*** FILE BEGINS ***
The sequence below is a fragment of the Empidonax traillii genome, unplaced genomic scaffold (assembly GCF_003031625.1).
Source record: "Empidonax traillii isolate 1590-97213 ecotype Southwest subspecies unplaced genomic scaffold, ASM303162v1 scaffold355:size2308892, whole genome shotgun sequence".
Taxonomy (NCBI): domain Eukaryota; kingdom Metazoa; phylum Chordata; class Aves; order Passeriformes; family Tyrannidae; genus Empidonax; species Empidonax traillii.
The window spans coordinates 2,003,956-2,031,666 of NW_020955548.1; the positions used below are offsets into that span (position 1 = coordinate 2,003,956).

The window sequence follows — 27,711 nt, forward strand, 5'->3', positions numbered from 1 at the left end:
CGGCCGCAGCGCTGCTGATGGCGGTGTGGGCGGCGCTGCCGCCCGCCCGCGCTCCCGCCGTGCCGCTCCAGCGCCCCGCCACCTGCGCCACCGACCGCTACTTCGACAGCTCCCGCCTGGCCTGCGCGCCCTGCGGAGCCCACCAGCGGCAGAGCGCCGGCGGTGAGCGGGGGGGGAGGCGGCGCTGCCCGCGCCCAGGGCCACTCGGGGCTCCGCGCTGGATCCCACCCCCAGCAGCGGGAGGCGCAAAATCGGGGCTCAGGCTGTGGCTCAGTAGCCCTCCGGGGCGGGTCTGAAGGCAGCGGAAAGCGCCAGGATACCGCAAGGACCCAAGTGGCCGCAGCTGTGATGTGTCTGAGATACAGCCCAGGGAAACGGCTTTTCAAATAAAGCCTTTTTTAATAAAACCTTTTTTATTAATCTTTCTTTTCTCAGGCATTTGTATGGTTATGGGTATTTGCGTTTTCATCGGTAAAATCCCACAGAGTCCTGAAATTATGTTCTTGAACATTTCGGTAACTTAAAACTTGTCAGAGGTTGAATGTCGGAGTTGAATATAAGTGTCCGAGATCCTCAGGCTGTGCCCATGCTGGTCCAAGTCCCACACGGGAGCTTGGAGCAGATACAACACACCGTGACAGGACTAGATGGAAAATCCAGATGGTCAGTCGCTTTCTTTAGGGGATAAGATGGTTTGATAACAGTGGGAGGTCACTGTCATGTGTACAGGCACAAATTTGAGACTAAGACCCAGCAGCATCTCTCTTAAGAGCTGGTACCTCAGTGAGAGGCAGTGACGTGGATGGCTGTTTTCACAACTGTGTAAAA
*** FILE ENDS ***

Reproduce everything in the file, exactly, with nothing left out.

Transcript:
The sequence below is a fragment of the Empidonax traillii genome, unplaced genomic scaffold (assembly GCF_003031625.1).
Source record: "Empidonax traillii isolate 1590-97213 ecotype Southwest subspecies unplaced genomic scaffold, ASM303162v1 scaffold355:size2308892, whole genome shotgun sequence".
Taxonomy (NCBI): domain Eukaryota; kingdom Metazoa; phylum Chordata; class Aves; order Passeriformes; family Tyrannidae; genus Empidonax; species Empidonax traillii.
The window spans coordinates 2,003,956-2,031,666 of NW_020955548.1; the positions used below are offsets into that span (position 1 = coordinate 2,003,956).

The window sequence follows — 27,711 nt, forward strand, 5'->3', positions numbered from 1 at the left end:
CGGCCGCAGCGCTGCTGATGGCGGTGTGGGCGGCGCTGCCGCCCGCCCGCGCTCCCGCCGTGCCGCTCCAGCGCCCCGCCACCTGCGCCACCGACCGCTACTTCGACAGCTCCCGCCTGGCCTGCGCGCCCTGCGGAGCCCACCAGCGGCAGAGCGCCGGCGGTGAGCGGGGGGGGAGGCGGCGCTGCCCGCGCCCAGGGCCACTCGGGGCTCCGCGCTGGATCCCACCCCCAGCAGCGGGAGGCGCAAAATCGGGGCTCAGGCTGTGGCTCAGTAGCCCTCCGGGGCGGGTCTGAAGGCAGCGGAAAGCGCCAGGATACCGCAAGGACCCAAGTGGCCGCAGCTGTGATGTGTCTGAGATACAGCCCAGGGAAACGGCTTTTCAAATAAAGCCTTTTTTAATAAAACCTTTTTTATTAATCTTTCTTTTCTCAGGCATTTGTATGGTTATGGGTATTTGCGTTTTCATCGGTAAAATCCCACAGAGTCCTGAAATTATGTTCTTGAACATTTCGGTAACTTAAAACTTGTCAGAGGTTGAATGTCGGAGTTGAATATAAGTGTCCGAGATCCTCAGGCTGTGCCCATGCTGGTCCAAGTCCCACACGGGAGCTTGGAGCAGATACAACACACCGTGACAGGACTAGATGGAAAATCCAGATGGTCAGTCGCTTTCTTTAGGGGATAAGATGGTTTGATAACAGTGGGAGGTCACTGTCATGTGTACAGGCACAAATTTGAGACTAAGACCCAGCAGCATCTCTCTTAAGAGCTGGTACCTCAGTGAGAGGCAGTGACGTGGATGGCTGTTTTCACAACTGTGTAAAA